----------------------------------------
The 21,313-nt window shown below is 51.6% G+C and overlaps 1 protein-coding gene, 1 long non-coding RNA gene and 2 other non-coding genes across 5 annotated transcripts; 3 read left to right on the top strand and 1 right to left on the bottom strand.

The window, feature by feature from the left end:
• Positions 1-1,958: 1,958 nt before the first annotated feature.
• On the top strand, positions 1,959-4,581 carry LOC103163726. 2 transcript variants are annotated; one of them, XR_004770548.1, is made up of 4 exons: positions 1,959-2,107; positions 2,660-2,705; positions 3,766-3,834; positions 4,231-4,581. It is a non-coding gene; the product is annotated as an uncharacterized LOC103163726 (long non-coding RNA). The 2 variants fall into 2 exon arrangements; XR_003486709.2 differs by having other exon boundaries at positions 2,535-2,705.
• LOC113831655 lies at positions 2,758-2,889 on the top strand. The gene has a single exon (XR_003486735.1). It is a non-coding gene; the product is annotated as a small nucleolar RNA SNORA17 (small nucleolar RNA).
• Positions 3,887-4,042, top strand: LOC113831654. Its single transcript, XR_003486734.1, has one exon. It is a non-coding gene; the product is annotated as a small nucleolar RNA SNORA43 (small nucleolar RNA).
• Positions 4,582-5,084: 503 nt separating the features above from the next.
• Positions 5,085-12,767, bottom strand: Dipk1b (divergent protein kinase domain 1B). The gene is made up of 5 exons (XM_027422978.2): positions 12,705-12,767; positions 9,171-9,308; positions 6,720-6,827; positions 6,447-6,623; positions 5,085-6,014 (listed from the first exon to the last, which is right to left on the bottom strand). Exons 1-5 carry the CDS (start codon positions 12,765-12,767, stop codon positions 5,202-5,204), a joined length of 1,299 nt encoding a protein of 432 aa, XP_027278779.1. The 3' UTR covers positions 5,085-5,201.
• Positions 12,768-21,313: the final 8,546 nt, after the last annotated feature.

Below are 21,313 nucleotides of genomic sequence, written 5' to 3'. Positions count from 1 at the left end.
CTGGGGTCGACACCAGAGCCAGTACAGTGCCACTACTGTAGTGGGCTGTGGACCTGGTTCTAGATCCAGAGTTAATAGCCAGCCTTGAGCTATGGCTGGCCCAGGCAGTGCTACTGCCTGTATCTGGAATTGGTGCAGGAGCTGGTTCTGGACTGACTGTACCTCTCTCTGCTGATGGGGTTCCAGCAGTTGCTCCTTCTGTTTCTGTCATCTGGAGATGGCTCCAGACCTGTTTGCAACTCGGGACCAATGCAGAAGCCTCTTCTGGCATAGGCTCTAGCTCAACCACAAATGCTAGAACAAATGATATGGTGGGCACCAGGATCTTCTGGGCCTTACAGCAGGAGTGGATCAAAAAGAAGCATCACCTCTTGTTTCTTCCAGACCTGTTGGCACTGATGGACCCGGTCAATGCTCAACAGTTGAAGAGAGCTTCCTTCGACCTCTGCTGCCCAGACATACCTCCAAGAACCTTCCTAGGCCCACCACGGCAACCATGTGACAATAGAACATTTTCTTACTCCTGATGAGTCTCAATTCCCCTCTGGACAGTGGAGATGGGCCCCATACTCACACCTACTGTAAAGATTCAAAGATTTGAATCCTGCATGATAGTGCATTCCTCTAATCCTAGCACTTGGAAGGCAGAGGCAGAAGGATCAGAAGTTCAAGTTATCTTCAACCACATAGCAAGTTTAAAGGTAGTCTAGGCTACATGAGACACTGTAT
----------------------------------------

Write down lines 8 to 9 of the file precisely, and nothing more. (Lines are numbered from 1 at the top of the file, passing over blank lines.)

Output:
• Positions 5,085-12,767, bottom strand: Dipk1b (divergent protein kinase domain 1B). The gene is made up of 5 exons (XM_027422978.2): positions 12,705-12,767; positions 9,171-9,308; positions 6,720-6,827; positions 6,447-6,623; positions 5,085-6,014 (listed from the first exon to the last, which is right to left on the bottom strand). Exons 1-5 carry the CDS (start codon positions 12,765-12,767, stop codon positions 5,202-5,204), a joined length of 1,299 nt encoding a protein of 432 aa, XP_027278779.1. The 3' UTR covers positions 5,085-5,201.
• Positions 12,768-21,313: the final 8,546 nt, after the last annotated feature.